|Healthy Knee||PCL Tear|
The incidence of a PCL (posterior cruciate ligament) injury is less than that of the ACL. This is mainly due to the greater thickness and strength of the PCL. The most common way the PCL is injured is by direct impact to the front of the tibia, usually when the knee is bent. This may occur during a front-on collision or when falling with the knee bent. The PCL can also be injured by a direct impact from the outside of the knee joint, such as those that occur during soccer or football.
Symptoms of a PCL tear can vary depending on the amount of instability in the knee. Swelling will usually be noted in the back of the knee and bruising may become evident 24-36 hours after the injury in the same area, possibly extending down the calf. The other major symptoms of a PCL tear include acute pain, swelling and chronic instability.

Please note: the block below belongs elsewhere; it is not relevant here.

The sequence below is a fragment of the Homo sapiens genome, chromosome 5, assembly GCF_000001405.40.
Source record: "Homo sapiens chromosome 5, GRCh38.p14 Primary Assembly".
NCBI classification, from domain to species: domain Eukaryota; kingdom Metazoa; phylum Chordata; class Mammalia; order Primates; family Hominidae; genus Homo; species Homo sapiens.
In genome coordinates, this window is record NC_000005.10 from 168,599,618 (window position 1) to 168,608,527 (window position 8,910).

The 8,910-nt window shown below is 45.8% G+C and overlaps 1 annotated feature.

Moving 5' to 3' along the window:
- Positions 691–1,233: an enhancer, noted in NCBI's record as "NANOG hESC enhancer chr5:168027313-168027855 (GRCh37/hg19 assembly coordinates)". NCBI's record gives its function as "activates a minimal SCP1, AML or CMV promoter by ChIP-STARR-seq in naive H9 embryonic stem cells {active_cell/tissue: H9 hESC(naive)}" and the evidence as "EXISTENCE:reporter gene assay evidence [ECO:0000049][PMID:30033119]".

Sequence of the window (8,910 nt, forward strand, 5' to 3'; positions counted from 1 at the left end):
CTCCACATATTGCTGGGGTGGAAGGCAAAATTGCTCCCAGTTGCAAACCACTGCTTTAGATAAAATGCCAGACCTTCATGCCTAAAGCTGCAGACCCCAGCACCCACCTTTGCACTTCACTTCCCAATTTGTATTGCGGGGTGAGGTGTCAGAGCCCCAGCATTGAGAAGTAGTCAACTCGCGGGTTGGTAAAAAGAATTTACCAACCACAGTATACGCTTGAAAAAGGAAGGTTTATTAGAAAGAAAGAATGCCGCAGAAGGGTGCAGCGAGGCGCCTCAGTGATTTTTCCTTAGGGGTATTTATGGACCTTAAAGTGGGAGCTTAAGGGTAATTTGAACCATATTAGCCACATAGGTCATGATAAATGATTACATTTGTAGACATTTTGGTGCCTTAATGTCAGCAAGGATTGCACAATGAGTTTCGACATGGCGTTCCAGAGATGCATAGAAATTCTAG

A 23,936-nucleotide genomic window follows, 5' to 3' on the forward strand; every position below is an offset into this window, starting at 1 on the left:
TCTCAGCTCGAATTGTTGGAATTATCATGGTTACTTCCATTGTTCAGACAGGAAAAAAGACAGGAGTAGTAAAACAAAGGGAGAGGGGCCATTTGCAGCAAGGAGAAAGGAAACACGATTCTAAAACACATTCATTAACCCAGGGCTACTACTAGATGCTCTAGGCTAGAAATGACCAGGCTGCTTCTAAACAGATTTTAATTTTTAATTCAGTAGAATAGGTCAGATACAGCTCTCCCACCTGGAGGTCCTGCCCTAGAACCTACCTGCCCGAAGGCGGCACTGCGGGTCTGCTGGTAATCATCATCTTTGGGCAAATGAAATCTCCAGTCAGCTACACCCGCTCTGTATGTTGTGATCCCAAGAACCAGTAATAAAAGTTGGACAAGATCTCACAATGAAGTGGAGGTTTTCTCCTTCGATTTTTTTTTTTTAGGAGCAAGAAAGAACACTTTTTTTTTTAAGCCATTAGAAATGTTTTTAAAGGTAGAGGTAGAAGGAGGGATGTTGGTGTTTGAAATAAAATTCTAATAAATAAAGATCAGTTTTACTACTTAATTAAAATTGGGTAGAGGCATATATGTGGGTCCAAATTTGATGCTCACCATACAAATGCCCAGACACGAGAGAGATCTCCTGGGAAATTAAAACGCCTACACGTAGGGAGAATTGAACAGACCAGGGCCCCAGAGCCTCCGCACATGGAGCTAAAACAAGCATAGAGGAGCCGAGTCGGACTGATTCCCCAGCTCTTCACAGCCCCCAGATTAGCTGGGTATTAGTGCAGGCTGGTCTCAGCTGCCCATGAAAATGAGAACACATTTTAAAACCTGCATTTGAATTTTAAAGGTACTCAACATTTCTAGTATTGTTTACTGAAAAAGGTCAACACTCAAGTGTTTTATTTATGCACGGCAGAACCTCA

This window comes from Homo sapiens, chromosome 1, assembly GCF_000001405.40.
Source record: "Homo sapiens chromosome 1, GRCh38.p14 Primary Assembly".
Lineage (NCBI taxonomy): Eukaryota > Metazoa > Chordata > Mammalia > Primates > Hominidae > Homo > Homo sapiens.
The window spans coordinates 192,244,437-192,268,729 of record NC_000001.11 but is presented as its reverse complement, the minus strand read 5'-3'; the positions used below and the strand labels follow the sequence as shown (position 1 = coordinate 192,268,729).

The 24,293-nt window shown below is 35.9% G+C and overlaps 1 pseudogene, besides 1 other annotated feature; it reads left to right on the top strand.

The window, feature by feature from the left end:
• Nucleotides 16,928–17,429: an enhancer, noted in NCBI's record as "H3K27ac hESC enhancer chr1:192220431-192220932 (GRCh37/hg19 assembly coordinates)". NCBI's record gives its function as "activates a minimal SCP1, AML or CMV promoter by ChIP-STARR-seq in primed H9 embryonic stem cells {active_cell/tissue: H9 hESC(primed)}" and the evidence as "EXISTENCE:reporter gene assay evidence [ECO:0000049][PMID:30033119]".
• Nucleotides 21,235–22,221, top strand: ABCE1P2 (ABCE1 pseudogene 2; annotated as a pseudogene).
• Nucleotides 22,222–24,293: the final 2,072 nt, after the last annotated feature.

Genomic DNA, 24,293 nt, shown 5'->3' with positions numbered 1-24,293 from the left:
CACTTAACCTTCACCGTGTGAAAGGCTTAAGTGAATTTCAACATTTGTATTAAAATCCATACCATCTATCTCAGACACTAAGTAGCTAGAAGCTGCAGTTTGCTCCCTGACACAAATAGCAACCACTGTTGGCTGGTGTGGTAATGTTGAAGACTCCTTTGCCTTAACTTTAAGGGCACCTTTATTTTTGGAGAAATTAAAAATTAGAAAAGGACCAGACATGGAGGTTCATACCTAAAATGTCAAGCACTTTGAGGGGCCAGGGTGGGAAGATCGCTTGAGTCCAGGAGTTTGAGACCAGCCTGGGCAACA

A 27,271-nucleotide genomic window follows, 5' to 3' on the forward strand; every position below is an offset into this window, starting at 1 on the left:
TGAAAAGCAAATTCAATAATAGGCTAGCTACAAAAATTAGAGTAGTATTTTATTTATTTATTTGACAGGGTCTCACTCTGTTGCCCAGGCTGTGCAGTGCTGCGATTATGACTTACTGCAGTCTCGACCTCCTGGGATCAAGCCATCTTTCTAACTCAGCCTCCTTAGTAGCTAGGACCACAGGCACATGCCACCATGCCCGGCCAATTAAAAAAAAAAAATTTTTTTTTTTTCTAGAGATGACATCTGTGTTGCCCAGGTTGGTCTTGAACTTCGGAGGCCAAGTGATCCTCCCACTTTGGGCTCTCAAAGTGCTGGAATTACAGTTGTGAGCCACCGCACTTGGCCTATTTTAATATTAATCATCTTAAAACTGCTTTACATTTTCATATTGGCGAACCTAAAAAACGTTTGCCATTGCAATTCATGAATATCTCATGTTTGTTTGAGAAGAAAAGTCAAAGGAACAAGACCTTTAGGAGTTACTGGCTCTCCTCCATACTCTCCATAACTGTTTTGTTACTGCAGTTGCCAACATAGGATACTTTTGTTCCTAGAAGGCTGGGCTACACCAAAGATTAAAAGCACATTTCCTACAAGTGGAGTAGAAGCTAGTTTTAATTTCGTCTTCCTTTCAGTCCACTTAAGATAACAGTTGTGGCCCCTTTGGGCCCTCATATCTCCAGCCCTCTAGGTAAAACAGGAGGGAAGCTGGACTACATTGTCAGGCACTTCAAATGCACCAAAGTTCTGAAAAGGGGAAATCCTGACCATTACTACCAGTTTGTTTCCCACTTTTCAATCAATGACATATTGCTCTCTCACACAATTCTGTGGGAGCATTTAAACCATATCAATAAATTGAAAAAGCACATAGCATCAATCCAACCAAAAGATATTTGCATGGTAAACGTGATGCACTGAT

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This information was prepared in conjunction with a licensed physician and is presented as general information only. Only an orthopedic surgeon can determine what treatment is appropriate. The life of any implant will depend on your weight, age, activity level, and other factors. For more information on risks, warnings, and possible adverse effects, see the Patient Risk Information section found within Biomet.com. Always ask your doctor if you have any questions regarding your particular condition or treatment options.